Don’t worry. They’re fixing education in America. Again.
The states have largely signed on to a national “Common Core” for public education to assure that all American children share a basic body of learning. This Common Core would, according to the Common Core Standards Initiative (CCSI) website, “provide a consistent, clear understanding of what students are expected to learn, so teachers and parents know what they need to do to help them.” Thus far, the standards apply to only language arts and mathematics.
This is the latest stage in the federalization of a constitutionally local responsibility, and the natural and moral responsibility of parents. Yet curriculum has come to be seen as none of the parents’ business (leave it to the professionals, folks) and increasingly as the proper sphere of the federal government. In 1988, George H.W. Bush, when he was running for president, claimed he wanted to be “the education president.” His son, George W. Bush, introduced as president No Child Left Behind (NCLB) legislation that mandated national standardized testing in exchange for federal education funding. Ronald Reagan, by contrast, campaigned in 1980 to abolish the newly formed Department of Education.
Unlike NCLB, the CCSI is an outgrowth of a National Governors Association attempt—in conjunction with a private organization, Student Achievement Partners—to bring conformity to divergent state curricula. But the federal Department of Education has inserted itself into the matter by the usual route: dangling federal money. States can receive Race to the Top grants only if they have signed on to the new Common Core standards. Because of the enormous cash flow at stake, 46 states have adopted these new constraints. The near universal support among the states, therefore, is not a consensus on the educational merits of this innovation, but on the utility of sacrificing state self-government for federal funds.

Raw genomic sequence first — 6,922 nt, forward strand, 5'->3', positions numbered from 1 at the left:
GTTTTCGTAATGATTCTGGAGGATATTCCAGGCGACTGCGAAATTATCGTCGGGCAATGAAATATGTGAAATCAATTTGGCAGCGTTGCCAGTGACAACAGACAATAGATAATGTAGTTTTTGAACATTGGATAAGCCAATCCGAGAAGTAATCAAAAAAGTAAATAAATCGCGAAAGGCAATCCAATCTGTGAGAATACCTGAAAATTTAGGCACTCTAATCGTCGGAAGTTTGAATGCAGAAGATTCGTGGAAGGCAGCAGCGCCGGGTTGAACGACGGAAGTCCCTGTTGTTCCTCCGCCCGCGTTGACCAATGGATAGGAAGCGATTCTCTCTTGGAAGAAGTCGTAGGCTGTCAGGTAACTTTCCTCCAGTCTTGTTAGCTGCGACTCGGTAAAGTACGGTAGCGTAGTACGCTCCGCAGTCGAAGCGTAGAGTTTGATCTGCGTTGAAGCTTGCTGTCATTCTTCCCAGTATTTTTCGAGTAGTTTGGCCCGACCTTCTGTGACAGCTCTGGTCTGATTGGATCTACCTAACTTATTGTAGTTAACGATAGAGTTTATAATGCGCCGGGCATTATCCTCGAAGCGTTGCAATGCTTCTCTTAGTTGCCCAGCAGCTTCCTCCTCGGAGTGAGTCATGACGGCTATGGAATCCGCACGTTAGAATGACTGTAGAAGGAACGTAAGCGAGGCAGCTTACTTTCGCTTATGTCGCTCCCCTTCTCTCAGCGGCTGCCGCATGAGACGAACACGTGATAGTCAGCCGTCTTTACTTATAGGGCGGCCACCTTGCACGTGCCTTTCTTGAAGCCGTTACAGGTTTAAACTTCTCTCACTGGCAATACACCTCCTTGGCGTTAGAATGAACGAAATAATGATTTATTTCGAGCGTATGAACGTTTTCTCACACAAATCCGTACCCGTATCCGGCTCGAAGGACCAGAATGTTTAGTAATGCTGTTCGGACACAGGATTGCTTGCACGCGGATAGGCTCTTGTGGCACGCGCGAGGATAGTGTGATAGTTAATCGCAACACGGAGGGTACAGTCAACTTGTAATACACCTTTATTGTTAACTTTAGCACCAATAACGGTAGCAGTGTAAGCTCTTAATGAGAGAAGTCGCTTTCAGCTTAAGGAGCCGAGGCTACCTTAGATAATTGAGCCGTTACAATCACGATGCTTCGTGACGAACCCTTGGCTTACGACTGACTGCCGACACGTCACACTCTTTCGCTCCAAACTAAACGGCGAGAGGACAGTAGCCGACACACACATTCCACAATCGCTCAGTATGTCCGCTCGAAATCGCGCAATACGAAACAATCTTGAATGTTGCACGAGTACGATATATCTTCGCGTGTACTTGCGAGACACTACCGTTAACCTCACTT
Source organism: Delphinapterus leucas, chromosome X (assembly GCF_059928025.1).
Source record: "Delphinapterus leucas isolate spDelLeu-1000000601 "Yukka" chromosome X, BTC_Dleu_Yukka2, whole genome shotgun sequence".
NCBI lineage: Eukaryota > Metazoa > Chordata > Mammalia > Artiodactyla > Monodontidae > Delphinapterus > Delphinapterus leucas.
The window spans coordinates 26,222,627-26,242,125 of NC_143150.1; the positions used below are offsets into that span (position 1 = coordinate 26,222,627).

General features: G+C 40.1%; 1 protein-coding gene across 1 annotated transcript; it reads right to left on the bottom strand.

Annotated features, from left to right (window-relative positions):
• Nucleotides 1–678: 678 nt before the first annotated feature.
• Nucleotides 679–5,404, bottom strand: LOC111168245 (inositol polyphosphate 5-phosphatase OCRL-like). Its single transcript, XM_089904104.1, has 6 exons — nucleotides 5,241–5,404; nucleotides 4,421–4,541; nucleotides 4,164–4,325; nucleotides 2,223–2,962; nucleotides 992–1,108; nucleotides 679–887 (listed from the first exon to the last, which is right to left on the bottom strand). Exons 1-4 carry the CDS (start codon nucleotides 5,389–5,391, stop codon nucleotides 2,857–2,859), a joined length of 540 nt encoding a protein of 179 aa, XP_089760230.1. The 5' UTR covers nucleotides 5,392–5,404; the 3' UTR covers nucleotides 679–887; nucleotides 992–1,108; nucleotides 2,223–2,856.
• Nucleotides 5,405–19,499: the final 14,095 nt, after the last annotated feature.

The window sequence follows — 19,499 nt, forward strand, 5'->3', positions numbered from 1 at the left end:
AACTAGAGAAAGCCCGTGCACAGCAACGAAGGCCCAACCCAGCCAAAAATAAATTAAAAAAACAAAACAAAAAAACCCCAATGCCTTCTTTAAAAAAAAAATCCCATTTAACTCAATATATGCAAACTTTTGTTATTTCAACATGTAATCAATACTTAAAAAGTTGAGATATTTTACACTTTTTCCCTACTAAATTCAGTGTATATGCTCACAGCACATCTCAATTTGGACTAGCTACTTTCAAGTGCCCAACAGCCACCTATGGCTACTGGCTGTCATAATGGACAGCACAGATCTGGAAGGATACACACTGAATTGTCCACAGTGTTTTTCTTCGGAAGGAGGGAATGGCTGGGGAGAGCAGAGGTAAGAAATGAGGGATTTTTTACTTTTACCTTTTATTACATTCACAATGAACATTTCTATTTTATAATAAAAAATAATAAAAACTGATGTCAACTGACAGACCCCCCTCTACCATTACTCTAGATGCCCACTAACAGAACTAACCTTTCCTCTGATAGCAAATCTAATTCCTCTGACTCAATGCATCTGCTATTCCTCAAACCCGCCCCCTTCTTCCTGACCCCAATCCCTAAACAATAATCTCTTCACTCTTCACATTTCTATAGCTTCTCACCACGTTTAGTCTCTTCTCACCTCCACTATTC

The governors of 46 states have effectively declared their own incompetence to address the most basic issue in education, namely, what to teach. Instead of throwing the question down to parents in consultation with local schools, they commissioned a national study and bound everyone under their authority to its conclusions.
It gets worse. The co-founder of Student Achievement Partners, David Coleman, left that organization to head the College Board, a private company that writes and administers the SAT, a national standardized test that measures how ready a student is to take on college-level work. When he was with Student Achievement Partners, Coleman oversaw the development of the Common Core. Now as College Board president, he will bring the extremely influential SAT into alignment with the Common Core teaching standards and methods used by public schools.
So expect the SAT to become a relatively meaningless measure of college preparedness. But because of its continuing influence, it will become a menace to college-bound private school and homeschool students as the once objective SAT begins measuring only how well they have conformed to public school education.
Every national reform comes with great condemnation of past practices and great boasts for the future, but only leaves us with more past to condemn.